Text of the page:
2. You have made an open circuit and the bulb should not light up. Next you will test objects to see if they are conductors or insulators. If the object is a conductor, the light bulb will light up. It is is an insulator, it will not light. For each object, guess whether you think each object will complete the circuit and light up the light bulb or not.
3. Connect the ends of the free wires to an object and see what happens. Some objects you could test are a paper clip, a pair of scissors (try the blades and the handles separately), a glass, a plastic dish, a wooden block, your favorite toy, or anything else you can think of.

What's Happening?

Before you test each object, guess whether it will make the light bulb light up or not. If it does, the object you're touching the wires to is a conductor. The light bulb lights up because the conductor completes, or closes, the circuit and electricity can flow from the battery to the light bulb and back to the battery! If it doesn't light up, the object is an insulator and it stops the flow of electricity, just like an open circuit does.

When you set up the circuit in step 1, it was an open circuit. Electrons could not flow all the way around because two of the wires were not touching. The electrons were interrupted. When you placed an object made of metal between the two wires, the metal closed or completed the circuit - the electrons could flow across the metal object to get from one wire to the next! Objects that completed the circuit made the light bulb light up. Those objects are conductors. They conduct electricity. Most other materials, like plastic, wood, and glass are insulators. An insulator in an open circuit does not complete the circuit, because electrons cannot flow through it! The light bulb did not light up when you put an insulator in between the wires.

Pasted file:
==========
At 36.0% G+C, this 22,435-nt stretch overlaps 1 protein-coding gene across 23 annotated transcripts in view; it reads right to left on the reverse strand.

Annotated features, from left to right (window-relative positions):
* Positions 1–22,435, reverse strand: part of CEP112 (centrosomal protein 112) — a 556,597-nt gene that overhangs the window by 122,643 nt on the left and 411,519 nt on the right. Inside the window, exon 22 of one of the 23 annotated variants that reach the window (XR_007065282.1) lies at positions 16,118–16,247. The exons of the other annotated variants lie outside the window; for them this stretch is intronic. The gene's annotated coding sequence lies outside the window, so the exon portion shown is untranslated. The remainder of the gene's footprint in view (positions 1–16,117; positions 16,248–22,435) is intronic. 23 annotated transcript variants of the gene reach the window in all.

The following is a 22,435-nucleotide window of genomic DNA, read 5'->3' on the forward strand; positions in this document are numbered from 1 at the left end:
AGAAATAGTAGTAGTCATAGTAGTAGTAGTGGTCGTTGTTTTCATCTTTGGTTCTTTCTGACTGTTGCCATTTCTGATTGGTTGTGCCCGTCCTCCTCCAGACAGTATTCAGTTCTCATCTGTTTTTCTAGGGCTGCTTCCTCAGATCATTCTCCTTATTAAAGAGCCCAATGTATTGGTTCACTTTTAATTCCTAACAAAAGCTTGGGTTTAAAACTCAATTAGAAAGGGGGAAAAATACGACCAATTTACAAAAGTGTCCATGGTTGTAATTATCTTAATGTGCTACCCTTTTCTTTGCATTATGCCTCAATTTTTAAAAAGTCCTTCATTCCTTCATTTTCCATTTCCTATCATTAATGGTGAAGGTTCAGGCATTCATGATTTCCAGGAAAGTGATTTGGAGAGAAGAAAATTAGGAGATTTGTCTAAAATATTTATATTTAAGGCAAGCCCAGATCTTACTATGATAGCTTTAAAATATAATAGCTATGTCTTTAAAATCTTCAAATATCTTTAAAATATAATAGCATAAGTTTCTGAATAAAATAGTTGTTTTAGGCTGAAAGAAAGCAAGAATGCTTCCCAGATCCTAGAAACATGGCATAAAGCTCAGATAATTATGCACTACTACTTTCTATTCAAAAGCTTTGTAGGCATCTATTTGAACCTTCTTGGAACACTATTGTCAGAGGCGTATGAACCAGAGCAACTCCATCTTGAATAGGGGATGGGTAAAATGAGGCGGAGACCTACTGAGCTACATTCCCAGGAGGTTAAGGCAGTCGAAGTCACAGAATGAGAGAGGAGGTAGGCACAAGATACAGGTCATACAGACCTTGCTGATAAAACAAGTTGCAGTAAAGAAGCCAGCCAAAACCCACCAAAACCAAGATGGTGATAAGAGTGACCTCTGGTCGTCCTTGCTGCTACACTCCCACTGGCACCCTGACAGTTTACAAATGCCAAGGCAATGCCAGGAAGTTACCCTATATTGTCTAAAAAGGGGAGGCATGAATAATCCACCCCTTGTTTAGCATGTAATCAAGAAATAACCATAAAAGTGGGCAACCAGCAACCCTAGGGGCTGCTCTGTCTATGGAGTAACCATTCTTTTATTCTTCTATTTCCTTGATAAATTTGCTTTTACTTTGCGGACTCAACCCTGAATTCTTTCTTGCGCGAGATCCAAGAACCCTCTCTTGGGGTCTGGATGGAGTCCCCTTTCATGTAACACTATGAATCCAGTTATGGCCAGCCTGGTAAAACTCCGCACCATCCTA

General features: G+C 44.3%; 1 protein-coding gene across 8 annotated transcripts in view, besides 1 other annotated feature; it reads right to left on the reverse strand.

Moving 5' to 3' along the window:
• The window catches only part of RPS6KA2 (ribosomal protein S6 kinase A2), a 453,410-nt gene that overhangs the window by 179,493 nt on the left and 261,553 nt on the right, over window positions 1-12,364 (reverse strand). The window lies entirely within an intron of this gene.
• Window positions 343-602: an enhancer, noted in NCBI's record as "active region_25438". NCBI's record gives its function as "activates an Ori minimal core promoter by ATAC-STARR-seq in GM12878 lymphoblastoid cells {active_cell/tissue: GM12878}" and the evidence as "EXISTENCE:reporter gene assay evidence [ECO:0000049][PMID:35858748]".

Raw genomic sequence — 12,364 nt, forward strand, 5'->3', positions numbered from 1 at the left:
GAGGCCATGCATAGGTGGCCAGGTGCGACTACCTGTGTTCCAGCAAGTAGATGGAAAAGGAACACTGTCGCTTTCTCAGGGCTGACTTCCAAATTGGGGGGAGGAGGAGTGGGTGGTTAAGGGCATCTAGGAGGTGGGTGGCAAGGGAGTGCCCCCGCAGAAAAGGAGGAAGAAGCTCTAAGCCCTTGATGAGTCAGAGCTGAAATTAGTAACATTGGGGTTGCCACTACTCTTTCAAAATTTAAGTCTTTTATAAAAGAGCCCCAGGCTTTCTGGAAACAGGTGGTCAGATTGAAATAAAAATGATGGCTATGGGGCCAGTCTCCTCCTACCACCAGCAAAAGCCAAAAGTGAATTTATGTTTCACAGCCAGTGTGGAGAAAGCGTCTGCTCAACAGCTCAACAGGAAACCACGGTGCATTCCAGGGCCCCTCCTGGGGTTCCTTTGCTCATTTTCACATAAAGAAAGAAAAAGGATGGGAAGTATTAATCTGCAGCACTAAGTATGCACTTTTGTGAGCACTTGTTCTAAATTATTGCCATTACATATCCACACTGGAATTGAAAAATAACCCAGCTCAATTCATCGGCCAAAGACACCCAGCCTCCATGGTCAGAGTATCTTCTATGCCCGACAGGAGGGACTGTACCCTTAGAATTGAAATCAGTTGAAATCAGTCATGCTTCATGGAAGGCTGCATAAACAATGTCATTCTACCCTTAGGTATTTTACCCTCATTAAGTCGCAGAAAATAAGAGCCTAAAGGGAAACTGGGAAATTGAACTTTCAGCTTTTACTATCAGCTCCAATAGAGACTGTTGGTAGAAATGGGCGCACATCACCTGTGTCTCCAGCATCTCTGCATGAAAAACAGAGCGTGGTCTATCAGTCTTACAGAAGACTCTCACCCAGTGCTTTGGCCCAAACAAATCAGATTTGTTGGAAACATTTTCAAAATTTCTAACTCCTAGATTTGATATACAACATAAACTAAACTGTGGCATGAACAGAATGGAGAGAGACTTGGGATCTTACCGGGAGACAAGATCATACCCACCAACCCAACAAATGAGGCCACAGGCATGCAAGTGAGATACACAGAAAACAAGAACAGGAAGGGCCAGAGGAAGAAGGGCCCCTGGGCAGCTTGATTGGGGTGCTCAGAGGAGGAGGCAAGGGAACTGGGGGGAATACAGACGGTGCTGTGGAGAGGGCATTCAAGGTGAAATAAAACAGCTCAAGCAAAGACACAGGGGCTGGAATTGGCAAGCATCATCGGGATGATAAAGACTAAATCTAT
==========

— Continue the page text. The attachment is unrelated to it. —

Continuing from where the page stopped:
If you're using wires or alligator clips, take a good look at them. Inside they are made of metal, but they have plastic around the outside. Metal is a good conductor. Plastic is a good insulator. The plastic wrapped around the wire helps keep electrons flowing along the metal wire by blocking them from transferring to other object outside of the wires.